Long-term exposure to triclosan, an antimicrobial agent commonly found in a broad array of soaps, shampoos, toothpastes and other consumer products, may have potentially serious health consequences, reports a research team including a UC Davis scientist.
Data from a new study shows that triclosan causes liver fibrosis and cancer in laboratory mice through molecular mechanisms that are also relevant for humans. The study, led by the University of California, San Diego School of Medicine, appears Nov. 17 in the journal Proceedings of the National Academy of Sciences.
“Triclosan’s increasing detection in environmental samples and its increasingly broad use in consumer products may overcome its moderate benefit and present a very real risk of liver toxicity for people, as it does in mice, particularly when combined with other compounds with similar action,” said Robert H. Tukey, a professor in UC San Diego’s departments of Chemistry & Biochemistry and Pharmacology.
Tukey led the study with Professor Bruce D. Hammock, who has a joint appointment in the Department of Entomology and Nematology, and Comprehensive Cancer Center at UC Davis. Tukey and Hammock are directors of National Institute of Environmental Health Sciences Superfund Programs at their respective campuses.
Tukey, Hammock and their research colleagues, including Mei-Fei Yueh of UC San Diego, found that triclosan disrupted liver integrity and compromised liver function in mice. The mice exposed to triclosan for six months (roughly equivalent to 18 human years) were more susceptible to chemical-induced liver tumors. Their tumors were also larger and more frequent than those in mice not exposed to triclosan.
The study suggests triclosan may do its damage by interfering with a protein called the constitutive androstane receptor, which is responsible for clearing foreign chemicals from the body. To compensate for this stress, liver cells proliferate and turn fibrotic over time. Repeated triclosan exposure and continued liver fibrosis eventually promote tumor formation.
Triclosan is perhaps the most widely used consumer antibacterial. Studies have found traces of it in 97 percent of breast milk samples from lactating women and in the urine of nearly 75 percent of people tested. Triclosan also is common in the environment: It is one of the seven most frequently detected compounds in streams across the United States.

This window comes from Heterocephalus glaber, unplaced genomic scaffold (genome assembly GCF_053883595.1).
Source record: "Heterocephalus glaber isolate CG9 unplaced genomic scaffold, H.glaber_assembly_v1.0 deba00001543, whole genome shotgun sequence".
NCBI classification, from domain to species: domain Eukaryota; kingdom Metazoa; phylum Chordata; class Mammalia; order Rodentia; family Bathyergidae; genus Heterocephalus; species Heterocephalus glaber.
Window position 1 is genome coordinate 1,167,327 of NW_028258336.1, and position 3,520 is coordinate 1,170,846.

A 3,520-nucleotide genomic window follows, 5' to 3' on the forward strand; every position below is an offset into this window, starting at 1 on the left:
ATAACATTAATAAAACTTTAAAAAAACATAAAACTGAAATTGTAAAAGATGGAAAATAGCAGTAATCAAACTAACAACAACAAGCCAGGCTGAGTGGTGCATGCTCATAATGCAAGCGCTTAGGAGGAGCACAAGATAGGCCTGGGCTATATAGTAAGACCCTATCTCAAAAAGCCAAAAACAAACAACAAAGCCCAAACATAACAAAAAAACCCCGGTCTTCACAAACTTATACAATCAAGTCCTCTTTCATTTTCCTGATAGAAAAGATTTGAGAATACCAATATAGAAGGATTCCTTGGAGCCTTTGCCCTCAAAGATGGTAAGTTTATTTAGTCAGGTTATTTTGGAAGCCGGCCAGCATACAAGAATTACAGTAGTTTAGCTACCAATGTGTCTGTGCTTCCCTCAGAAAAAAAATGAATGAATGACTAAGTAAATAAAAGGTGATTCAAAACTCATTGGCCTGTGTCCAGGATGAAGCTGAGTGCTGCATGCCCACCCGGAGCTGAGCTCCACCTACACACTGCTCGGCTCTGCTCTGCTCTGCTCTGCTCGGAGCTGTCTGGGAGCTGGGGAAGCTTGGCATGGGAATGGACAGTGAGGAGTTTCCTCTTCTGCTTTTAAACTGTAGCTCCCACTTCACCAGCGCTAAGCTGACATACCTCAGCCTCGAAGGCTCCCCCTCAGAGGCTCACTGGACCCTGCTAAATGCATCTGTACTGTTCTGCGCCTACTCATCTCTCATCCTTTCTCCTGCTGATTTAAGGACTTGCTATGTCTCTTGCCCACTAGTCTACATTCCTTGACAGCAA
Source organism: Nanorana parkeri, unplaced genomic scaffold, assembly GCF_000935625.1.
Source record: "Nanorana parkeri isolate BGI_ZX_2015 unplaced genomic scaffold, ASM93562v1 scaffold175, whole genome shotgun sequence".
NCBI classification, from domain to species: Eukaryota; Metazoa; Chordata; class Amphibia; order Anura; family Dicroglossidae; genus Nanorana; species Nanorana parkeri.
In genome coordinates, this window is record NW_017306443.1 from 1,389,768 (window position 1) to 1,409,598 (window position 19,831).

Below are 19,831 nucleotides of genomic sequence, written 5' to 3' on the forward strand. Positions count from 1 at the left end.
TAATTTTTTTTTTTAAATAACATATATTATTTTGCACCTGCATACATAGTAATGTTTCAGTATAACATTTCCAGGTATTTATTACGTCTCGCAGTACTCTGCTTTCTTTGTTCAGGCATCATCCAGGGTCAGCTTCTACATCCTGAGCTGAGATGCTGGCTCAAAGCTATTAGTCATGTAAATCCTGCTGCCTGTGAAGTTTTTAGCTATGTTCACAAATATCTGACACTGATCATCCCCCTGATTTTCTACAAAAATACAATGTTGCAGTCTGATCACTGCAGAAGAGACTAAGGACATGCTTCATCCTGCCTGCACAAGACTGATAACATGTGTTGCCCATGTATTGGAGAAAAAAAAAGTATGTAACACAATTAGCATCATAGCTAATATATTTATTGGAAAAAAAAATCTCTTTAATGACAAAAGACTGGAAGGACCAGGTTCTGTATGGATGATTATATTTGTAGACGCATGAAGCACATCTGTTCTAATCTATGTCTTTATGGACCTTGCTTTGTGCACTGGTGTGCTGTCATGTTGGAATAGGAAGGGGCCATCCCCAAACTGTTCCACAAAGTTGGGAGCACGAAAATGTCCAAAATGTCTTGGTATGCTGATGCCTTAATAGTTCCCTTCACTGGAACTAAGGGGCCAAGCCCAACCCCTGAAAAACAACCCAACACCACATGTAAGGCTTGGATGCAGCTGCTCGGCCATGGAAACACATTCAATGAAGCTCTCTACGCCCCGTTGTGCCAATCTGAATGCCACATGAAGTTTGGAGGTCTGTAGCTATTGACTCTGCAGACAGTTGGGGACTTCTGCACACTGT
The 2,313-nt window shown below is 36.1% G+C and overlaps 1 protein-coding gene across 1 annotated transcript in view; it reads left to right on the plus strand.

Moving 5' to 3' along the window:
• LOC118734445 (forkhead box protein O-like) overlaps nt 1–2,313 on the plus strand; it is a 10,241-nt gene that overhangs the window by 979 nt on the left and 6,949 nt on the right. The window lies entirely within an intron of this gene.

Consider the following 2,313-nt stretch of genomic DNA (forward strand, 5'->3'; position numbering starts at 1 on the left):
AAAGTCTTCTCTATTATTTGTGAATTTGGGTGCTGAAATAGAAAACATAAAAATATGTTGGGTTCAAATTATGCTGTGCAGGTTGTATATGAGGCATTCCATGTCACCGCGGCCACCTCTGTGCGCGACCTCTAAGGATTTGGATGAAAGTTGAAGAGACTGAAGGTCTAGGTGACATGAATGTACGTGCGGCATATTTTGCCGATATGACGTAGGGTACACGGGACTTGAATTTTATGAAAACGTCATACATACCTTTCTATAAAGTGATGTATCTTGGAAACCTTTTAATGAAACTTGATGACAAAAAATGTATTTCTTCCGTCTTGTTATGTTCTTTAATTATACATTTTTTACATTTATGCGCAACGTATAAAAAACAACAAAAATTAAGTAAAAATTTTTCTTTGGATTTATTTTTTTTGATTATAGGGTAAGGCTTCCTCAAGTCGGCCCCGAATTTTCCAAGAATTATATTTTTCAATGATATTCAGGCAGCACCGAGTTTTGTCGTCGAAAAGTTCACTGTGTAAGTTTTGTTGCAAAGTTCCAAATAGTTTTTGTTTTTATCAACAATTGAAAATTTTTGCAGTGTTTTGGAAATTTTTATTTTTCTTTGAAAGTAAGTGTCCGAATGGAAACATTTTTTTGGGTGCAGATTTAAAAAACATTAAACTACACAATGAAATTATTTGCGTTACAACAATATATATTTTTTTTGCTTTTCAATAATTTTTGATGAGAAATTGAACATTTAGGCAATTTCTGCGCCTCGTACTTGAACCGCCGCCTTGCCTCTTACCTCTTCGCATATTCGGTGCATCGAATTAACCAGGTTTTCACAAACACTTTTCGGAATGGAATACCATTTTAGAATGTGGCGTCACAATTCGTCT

“We could reduce most human and environmental exposures by eliminating uses of triclosan that are high volume, but of low benefit, such as inclusion in liquid hand soaps,” Hammock said. “Yet we could also, for now, retain uses shown to have health value — as in toothpaste, where the amount used is small.”
Triclosan is already under scrutiny by the FDA, thanks to its widespread use and recent reports that it can disrupt hormones and impair muscle contraction.
Co-authors include Koji Taniguchi, Shujuan Chen and Michael Karin, UC San Diego; and Ronald M. Evans, Salk Institute for Biological Studies.
This research was funded, in part, by U.S. Public Health Service grants ES010337, GM086713, GM100481, A1043477, ES002710 and ES004699.
Pat Bailey, Research news (emphasis: agricultural and nutritional sciences, and veterinary medicine), 530-219-9640, firstname.lastname@example.org
Bruce Hammock, UC Davis Entomology, 530-752-7519, email@example.com
Heather Buschman, UC San Diego Health Sciences Marketing and Communications, (619) 543-6163, firstname.lastname@example.org